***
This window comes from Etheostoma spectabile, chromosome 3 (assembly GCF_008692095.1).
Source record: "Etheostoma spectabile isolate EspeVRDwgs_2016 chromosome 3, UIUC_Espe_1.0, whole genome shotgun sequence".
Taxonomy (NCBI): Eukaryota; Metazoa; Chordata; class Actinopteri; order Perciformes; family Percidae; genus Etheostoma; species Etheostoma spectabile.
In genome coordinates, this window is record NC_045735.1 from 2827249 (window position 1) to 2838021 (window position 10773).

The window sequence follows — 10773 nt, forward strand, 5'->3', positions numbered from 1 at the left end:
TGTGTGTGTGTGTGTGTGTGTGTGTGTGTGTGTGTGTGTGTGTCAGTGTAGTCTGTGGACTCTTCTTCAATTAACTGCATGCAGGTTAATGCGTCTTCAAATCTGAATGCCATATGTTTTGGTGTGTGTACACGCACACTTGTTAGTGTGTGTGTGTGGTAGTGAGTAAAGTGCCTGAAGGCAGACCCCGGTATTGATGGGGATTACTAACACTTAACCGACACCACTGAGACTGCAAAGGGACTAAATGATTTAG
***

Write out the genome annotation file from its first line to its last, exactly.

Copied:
This window comes from Etheostoma spectabile, chromosome 3 (assembly GCF_008692095.1).
Source record: "Etheostoma spectabile isolate EspeVRDwgs_2016 chromosome 3, UIUC_Espe_1.0, whole genome shotgun sequence".
Taxonomy (NCBI): Eukaryota; Metazoa; Chordata; class Actinopteri; order Perciformes; family Percidae; genus Etheostoma; species Etheostoma spectabile.
In genome coordinates, this window is record NC_045735.1 from 2827249 (window position 1) to 2838021 (window position 10773).

The window sequence follows — 10773 nt, forward strand, 5'->3', positions numbered from 1 at the left end:
TGTGTGTGTGTGTGTGTGTGTGTGTGTGTGTGTGTGTGTGTGTCAGTGTAGTCTGTGGACTCTTCTTCAATTAACTGCATGCAGGTTAATGCGTCTTCAAATCTGAATGCCATATGTTTTGGTGTGTGTACACGCACACTTGTTAGTGTGTGTGTGTGGTAGTGAGTAAAGTGCCTGAAGGCAGACCCCGGTATTGATGGGGATTACTAACACTTAACCGACACCACTGAGACTGCAAAGGGACTAAATGATTTAG